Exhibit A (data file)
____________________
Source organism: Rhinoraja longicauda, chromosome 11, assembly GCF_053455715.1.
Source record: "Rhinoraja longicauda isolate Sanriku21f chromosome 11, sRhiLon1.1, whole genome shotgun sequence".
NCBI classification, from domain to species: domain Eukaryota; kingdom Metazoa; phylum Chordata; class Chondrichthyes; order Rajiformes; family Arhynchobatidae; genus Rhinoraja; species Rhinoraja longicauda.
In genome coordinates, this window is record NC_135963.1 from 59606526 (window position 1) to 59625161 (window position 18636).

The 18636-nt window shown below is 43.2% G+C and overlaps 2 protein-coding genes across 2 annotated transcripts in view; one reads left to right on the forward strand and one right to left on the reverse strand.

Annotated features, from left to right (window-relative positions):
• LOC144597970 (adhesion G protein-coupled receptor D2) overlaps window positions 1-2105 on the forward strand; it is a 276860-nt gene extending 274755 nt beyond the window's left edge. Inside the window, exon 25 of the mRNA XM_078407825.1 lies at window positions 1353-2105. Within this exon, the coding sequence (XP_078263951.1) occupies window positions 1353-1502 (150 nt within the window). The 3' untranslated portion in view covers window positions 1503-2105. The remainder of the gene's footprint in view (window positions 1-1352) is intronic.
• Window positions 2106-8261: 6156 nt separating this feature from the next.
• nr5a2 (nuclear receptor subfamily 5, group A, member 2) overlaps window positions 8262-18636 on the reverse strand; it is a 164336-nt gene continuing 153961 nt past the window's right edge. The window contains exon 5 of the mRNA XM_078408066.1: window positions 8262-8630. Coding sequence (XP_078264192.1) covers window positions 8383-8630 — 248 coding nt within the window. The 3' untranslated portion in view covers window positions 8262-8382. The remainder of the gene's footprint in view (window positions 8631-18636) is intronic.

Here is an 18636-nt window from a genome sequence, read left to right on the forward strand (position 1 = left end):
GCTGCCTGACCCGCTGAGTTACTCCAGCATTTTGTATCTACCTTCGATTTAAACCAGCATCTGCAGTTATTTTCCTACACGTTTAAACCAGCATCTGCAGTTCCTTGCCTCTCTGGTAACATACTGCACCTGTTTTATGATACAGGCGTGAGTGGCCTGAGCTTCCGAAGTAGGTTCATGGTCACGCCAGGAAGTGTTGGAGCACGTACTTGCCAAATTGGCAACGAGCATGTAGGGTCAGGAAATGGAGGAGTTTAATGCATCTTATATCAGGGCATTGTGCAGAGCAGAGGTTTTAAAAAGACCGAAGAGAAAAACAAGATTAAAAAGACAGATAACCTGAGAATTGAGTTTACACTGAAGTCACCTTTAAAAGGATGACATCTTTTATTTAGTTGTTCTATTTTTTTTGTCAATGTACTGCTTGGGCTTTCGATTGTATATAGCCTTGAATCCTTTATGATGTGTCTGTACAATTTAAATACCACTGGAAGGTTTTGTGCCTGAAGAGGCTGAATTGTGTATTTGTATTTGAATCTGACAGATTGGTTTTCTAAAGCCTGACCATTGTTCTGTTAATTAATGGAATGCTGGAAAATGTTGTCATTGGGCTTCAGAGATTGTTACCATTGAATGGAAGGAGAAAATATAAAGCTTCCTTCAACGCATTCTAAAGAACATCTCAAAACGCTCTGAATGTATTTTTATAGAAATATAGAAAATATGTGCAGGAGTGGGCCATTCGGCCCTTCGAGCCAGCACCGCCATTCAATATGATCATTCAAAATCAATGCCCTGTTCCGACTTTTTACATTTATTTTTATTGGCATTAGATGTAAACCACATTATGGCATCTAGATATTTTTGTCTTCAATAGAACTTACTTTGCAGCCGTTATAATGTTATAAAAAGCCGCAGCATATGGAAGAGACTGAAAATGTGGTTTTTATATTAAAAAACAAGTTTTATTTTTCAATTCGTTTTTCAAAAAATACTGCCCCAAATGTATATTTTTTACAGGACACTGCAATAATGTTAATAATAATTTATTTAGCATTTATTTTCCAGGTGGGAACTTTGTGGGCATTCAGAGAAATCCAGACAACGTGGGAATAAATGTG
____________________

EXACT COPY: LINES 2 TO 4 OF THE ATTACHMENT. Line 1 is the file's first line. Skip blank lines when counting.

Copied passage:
Source record: "Rhinoraja longicauda isolate Sanriku21f chromosome 11, sRhiLon1.1, whole genome shotgun sequence".
NCBI classification, from domain to species: domain Eukaryota; kingdom Metazoa; phylum Chordata; class Chondrichthyes; order Rajiformes; family Arhynchobatidae; genus Rhinoraja; species Rhinoraja longicauda.
In genome coordinates, this window is record NC_135963.1 from 59606526 (window position 1) to 59625161 (window position 18636).